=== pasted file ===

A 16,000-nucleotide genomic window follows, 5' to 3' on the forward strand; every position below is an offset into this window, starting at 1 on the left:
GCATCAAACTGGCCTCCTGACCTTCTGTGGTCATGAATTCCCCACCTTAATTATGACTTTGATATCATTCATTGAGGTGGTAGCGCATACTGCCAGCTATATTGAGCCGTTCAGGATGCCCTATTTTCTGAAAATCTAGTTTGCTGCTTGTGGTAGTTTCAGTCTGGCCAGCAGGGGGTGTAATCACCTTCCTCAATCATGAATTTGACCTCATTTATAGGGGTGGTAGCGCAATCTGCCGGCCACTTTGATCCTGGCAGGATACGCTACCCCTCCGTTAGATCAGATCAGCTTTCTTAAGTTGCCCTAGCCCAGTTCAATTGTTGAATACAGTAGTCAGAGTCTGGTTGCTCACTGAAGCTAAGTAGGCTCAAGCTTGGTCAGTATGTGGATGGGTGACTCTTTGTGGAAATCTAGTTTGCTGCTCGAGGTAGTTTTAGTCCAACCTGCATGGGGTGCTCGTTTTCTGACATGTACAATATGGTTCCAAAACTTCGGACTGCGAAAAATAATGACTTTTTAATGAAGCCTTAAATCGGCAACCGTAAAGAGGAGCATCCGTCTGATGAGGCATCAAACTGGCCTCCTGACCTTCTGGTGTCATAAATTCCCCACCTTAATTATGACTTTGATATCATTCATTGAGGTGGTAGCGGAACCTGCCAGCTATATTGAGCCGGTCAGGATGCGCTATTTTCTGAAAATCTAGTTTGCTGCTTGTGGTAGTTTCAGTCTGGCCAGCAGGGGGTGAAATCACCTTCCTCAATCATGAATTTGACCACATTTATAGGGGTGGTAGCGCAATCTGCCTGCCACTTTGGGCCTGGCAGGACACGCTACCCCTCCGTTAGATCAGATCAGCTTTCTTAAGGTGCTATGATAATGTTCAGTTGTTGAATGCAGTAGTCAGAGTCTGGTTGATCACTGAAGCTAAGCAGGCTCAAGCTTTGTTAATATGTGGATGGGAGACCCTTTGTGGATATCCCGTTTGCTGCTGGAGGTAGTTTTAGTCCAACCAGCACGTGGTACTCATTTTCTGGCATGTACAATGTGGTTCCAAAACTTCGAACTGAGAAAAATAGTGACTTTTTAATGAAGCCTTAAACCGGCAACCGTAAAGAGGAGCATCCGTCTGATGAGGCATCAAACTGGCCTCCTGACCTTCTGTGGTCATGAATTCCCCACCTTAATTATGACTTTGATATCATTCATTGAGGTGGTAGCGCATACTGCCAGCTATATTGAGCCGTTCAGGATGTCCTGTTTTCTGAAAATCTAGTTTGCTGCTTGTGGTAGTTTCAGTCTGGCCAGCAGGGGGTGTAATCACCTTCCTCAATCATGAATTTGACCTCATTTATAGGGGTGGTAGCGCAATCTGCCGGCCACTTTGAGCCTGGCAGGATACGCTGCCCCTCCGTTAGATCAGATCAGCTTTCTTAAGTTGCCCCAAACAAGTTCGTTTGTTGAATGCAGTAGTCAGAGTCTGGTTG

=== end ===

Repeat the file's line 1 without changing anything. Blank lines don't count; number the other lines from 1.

A 16,000-nucleotide genomic window follows, 5' to 3' on the forward strand; every position below is an offset into this window, starting at 1 on the left: